Contrasted with my lovely renovated house, my garden was a huge letdown. The form-ply we had used to make the raised beds was crumbling, the heat had finished off most of my plants and I was starting to resent the time, the effort and the sheer volume of water my garden needed.
Also, my aesthetic has changed. While my garden wasn’t especially ugly, it was scrappy, cheap and cheerful.
I now want something beautiful, resourceful and thoughtful. A foundation for a new bountiful beginning!
So where to start?
1. Evaluate our existing space.
We have a reasonable sized urban block, with some issues, or as I prefer to say features.
- Slope – Our block slopes away from the front verge, a drop of 4 metres to the back fence. If you want a nice flat space, it needs to be carved out from the slope and retained.
- Soil – Our house was built in 1989, on a new estate of reclaimed sand dunes. Yes, it is lovely being so close to the beach, but our soil is essentially beach sand. No nutrition at all.
- Wind – Perth not only the windest city in Australia
,it is also apparently the third windiest city in the world! Typically, we get hot easterly winds in the morning, and cooler sea breezes by late morning or afternoon. Either way, it’s rare that we have a still day.
- Sun – Perth is officially the sunniest city in the world! I learned very quickly in my early planting days that when a seed packet recommended planting in “full sun” they did not mean the 8 hours of direct, searing sunshine that we experience on average every day.
- Water – Although Perth gets more rainfall in a year than London, it is usually all during the cooler winter months. In the summer, it is dry for weeks and sometimes we can go for months without a drop of rain. Understandably, we have water restrictions that are strictly reinforced.
2. What do we want?
- Wicking beds – My raised beds have always been thirsty for water, manure, mulch and effort! Wicking beds will solve many of these issues as they will be evenly watered, contained and I can much more easily know my efforts are going exactly where they need to, rather than literally draining away. My current raised beds are also long and wide, sometimes making them difficult for me to work without physically getting into the garden bed, tricky if I’m also trying to avoid existing plants.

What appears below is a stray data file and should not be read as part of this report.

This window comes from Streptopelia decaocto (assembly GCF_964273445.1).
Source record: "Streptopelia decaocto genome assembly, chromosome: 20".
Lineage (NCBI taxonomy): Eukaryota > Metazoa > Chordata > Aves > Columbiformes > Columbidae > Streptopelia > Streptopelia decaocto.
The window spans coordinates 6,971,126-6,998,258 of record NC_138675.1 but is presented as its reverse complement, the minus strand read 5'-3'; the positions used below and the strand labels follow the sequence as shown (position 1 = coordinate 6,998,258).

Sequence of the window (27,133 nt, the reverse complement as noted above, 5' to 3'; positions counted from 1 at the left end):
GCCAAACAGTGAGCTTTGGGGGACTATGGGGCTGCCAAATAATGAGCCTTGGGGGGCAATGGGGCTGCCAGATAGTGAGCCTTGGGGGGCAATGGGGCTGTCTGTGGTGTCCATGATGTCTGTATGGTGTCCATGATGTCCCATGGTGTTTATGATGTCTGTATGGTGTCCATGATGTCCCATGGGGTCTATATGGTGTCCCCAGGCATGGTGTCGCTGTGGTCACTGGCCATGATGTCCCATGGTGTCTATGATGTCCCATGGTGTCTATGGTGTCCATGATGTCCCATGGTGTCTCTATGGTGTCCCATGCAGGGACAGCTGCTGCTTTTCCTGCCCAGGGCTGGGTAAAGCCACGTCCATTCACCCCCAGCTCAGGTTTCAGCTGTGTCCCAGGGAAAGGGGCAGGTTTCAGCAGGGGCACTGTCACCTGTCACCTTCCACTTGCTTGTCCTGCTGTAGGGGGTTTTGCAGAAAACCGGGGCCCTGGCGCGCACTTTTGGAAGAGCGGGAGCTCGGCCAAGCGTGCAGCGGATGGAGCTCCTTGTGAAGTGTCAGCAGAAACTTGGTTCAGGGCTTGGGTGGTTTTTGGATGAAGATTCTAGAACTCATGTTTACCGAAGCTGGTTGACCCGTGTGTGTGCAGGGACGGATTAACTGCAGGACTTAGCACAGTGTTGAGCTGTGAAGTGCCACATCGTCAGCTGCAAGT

- Greenhouse – Design and fit a purpose-built space. At the moment it is crammed with bits and pieces collected over the years. I want more bench space, zones for cultivating seedlings, and cuttings. I need a good system for storing all the potting mixes and garden tools.
- Mushroom room – Cultivate and grow our own mushrooms! As we are eating plant-based meals, my interest in mushrooms has grown and would love to experiment more with these delightful fungi.
- Wood fired oven – This has been on our list for a while. A great space where we could cook all our delicious, homegrown produce!
- Garden Storage – I don’t have a specific space for my garden tools. We have a shed that we use for storage, but despite being well organised, it simply doesn’t have the space for bulky garden tools and equipment.
- Utilise unused spaces – we have a few odd spots that could use a creative purpose!
- Re-lay the turf in the backyard. – Almost ten years ago we laid astroturf as a playing surface for the kids. Now they are older and no longer use the play equipment, but we have an outdoor cinema that they love, and we know that astroturf will last us another good 10 years or more! The existing worn astroturf may be repurposed on the floor of the mushroom house, or as a base mat for the wicking beds or even as a weed mat in the greenhouse.
- A water feature – we have French Doors in our dining area that open to the cat run and a hot outdoor mini-courtyard with a view of a weatherboard fence. A water feature would cool the space, look amazing and the sound of trickling water would hopefully mask the sound of the neighbours’ thumpy-thumpy creepy-
We also want to …
- Cut down our watering. It takes almost two hours to water the entire garden by hand!